Jobs for iPhone
Lawyers and designers may not appear to have much in common. But they—like a lot of other people—tend to deal in billable hours, and they both need a simple and reliable means to track time spent on client projects. Jobs from Bjango, provides a simple but functional solution to that challenge.
Jobs lets you track and manage both clients and jobs. Client definitions consist of only the name of a firm, but can be linked to a contact in your Address Book. Unfortunately, you can only link a Client to a single contact. If you work with more than one individual at a firm, you’ll need to create multiple entries. Selecting a client for display reveals the jobs associated with that client, and the value of work recorded. This information can be exported (via a built-in e-mail application in Jobs) which attaches summary or detail information in a variety of formats (XML, CSV, and Plain Text).
You can give jobs a name, and there’s space to write notes. Hourly and flagfall rates—the latter term refers to a set initial charge at the start of a job—are based on default settings, but can be changed whenever you create a job.
Tracking time is very easy—just select a job and touch the large start button. Task time is tracked until you press stop, even if the device sleeps, you run other applications, or get a call on your iPhone. For the especially industrious, it’s possible to run multiple timers at once.
Each start/stop cycle results in a session record, documenting the amount of time spent on a task. Individual session records can be edited, deleted, or even added if you failed to capture a work session. You can also mark jobs as invoiced.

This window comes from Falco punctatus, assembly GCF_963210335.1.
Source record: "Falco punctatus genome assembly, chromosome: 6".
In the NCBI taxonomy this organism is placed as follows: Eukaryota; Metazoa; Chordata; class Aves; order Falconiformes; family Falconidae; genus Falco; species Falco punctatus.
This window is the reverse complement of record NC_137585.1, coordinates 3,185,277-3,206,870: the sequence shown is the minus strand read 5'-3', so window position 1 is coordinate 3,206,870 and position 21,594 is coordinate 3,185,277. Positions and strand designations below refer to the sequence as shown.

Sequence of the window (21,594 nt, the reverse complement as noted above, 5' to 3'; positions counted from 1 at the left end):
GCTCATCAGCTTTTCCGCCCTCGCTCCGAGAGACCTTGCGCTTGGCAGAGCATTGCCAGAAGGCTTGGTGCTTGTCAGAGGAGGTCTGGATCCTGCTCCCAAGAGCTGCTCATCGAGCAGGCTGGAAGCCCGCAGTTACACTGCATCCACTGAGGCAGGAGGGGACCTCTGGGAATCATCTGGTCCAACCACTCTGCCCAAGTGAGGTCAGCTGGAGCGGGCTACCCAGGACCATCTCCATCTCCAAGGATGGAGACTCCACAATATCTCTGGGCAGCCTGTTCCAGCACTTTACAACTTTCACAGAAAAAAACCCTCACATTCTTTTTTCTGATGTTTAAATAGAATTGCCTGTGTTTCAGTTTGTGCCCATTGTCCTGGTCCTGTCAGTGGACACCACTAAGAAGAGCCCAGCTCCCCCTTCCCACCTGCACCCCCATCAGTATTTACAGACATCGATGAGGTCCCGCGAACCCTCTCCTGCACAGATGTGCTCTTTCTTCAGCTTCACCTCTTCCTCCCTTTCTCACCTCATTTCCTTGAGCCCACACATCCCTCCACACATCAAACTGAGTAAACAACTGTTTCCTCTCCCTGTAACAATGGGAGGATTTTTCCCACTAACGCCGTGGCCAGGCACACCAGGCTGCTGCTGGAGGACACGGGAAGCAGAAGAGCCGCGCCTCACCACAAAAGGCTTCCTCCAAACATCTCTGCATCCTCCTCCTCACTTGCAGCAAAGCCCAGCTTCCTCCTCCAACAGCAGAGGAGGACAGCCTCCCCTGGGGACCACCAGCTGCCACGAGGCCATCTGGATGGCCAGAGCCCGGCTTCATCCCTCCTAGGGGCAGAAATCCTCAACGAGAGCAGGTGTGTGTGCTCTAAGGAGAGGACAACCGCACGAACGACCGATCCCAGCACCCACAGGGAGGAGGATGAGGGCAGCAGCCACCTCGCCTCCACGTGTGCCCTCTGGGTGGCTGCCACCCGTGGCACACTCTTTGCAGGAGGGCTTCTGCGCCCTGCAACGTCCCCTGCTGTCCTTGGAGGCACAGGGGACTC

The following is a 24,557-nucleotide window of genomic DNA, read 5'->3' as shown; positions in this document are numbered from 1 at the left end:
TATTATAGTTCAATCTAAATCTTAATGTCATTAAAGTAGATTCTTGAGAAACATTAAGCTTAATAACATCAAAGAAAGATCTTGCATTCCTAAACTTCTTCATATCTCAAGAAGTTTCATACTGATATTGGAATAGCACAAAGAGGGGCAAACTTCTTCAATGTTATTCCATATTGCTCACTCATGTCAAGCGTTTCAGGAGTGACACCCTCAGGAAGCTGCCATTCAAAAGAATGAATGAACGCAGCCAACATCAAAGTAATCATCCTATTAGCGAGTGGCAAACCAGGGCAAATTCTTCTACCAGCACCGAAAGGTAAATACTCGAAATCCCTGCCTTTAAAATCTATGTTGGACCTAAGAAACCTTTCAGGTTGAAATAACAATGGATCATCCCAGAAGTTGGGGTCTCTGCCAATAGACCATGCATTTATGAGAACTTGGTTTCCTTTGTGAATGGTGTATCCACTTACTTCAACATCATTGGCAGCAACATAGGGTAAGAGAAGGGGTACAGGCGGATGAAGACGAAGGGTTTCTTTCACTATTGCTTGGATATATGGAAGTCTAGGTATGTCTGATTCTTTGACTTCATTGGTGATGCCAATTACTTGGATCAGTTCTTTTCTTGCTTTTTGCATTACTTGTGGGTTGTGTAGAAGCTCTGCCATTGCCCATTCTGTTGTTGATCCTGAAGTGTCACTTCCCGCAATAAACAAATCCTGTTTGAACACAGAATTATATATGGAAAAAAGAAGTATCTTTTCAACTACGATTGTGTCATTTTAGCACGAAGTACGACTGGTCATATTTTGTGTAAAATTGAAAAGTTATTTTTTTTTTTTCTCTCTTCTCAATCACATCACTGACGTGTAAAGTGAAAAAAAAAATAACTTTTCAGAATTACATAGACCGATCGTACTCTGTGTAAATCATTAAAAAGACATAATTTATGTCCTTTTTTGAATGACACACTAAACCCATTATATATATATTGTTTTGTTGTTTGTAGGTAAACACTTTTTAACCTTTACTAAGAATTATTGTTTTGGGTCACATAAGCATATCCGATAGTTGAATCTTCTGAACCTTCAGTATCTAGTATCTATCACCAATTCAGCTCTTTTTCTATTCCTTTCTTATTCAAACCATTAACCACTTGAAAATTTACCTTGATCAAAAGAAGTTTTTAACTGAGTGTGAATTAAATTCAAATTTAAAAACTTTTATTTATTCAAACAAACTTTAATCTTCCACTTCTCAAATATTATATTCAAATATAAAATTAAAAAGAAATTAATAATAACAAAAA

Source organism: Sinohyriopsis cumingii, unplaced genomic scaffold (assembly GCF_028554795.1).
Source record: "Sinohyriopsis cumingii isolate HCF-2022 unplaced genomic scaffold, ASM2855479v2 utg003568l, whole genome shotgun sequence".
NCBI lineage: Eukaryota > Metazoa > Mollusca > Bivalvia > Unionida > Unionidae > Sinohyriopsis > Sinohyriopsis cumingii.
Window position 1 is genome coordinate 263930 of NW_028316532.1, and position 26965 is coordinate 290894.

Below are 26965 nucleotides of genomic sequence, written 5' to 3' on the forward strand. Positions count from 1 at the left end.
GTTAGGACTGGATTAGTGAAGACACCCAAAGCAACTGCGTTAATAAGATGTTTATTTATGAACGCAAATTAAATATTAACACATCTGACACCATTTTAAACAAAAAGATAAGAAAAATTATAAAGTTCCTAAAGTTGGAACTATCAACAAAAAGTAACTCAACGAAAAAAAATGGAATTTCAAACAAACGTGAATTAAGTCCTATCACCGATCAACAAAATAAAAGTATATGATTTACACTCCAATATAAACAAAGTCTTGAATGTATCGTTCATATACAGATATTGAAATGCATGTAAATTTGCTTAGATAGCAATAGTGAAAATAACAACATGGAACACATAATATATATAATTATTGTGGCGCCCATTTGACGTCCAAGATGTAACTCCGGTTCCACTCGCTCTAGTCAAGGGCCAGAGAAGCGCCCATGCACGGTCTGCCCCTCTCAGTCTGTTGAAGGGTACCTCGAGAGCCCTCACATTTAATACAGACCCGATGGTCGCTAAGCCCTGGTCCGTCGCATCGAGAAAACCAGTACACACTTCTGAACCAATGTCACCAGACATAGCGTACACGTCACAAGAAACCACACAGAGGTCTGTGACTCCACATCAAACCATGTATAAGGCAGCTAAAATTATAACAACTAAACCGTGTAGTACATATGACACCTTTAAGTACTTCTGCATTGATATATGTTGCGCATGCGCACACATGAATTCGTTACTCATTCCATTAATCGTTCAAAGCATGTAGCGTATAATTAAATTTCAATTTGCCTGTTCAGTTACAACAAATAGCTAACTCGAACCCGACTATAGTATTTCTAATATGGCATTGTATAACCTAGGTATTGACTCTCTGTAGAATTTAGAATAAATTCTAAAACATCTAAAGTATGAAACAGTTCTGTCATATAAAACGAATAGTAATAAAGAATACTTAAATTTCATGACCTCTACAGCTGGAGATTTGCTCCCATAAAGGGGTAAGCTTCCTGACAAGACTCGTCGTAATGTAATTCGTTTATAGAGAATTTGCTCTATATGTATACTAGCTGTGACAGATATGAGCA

Although Jobs performs its basic functions well, it would benefit from a few additional features. The application doesn’t provide a way to itemize expenses—a problem if you’re charging costs back to a client. And the use of a built-in mail client for data export, rather than the default Mail app on the iPhone or iPod touch, will be a problem for some users. All information is routed through Bjango servers, which offer unproven privacy and reliability. The e-mail client’s lack of integration with the Address Book means you can’t look up alternative recipients.
Despite these issues, Jobs is more than likely to pay for its $4 cost by ensuring comprehensive work and billing records.
Jobs is compatible with any iPhone or iPod touch running the iPhone 2.x software update.
[Dale Gardner is a freelance writer and aspiring photographer who lives in Northern Virginia.]